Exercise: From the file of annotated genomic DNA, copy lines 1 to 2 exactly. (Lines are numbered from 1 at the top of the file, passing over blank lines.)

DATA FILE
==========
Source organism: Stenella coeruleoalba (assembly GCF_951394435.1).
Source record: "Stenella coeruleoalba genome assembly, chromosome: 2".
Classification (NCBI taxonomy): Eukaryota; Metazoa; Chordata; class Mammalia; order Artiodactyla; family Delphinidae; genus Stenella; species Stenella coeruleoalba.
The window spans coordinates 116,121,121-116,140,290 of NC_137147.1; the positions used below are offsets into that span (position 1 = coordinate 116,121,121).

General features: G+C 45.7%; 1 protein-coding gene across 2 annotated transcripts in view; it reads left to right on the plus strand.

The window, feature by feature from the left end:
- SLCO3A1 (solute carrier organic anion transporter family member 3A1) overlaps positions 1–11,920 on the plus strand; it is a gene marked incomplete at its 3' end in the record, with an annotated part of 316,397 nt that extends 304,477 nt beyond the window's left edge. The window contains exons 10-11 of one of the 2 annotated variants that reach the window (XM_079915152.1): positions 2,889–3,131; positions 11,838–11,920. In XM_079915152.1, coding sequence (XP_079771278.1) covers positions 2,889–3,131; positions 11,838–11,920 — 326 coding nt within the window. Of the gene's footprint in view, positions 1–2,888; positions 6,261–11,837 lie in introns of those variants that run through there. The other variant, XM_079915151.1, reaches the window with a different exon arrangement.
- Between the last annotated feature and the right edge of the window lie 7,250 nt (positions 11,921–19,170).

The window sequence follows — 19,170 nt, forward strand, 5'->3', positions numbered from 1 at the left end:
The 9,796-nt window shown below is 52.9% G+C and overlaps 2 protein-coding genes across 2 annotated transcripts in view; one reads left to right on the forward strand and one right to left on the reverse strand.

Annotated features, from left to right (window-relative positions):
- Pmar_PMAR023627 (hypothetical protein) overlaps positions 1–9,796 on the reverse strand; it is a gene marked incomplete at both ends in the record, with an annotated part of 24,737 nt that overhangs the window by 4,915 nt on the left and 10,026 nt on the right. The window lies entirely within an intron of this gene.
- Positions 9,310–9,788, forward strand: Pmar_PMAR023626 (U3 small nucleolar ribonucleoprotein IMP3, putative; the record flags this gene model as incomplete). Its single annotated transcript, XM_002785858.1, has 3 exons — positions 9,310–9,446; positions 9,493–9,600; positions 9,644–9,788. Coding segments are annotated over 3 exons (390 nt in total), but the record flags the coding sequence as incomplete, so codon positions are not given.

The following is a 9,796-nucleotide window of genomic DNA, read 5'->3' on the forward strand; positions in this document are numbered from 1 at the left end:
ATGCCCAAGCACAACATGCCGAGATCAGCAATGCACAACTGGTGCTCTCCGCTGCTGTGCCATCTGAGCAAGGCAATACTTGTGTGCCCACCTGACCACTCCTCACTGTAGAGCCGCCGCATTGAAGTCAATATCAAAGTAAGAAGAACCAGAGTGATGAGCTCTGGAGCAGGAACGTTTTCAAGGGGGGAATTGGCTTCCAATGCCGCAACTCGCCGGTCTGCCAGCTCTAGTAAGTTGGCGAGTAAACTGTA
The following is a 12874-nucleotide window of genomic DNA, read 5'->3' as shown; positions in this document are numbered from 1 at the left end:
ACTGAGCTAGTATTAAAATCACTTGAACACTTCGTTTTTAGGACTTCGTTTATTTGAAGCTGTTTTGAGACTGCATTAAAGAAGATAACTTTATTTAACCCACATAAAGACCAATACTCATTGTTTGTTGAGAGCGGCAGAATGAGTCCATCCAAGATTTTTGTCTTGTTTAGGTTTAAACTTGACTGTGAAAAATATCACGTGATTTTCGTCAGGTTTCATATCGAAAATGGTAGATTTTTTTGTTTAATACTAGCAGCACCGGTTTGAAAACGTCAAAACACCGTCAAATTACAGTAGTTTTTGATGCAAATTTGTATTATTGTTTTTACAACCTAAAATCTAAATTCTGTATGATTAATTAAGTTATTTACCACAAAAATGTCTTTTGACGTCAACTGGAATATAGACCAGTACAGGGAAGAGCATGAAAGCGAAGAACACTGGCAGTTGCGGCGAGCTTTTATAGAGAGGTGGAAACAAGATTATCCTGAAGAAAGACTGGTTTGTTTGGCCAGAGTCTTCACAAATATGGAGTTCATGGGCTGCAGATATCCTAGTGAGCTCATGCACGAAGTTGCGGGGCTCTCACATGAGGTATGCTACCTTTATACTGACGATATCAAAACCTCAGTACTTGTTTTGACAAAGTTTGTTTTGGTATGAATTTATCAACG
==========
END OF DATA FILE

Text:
Source organism: Stenella coeruleoalba (assembly GCF_951394435.1).
Source record: "Stenella coeruleoalba genome assembly, chromosome: 2".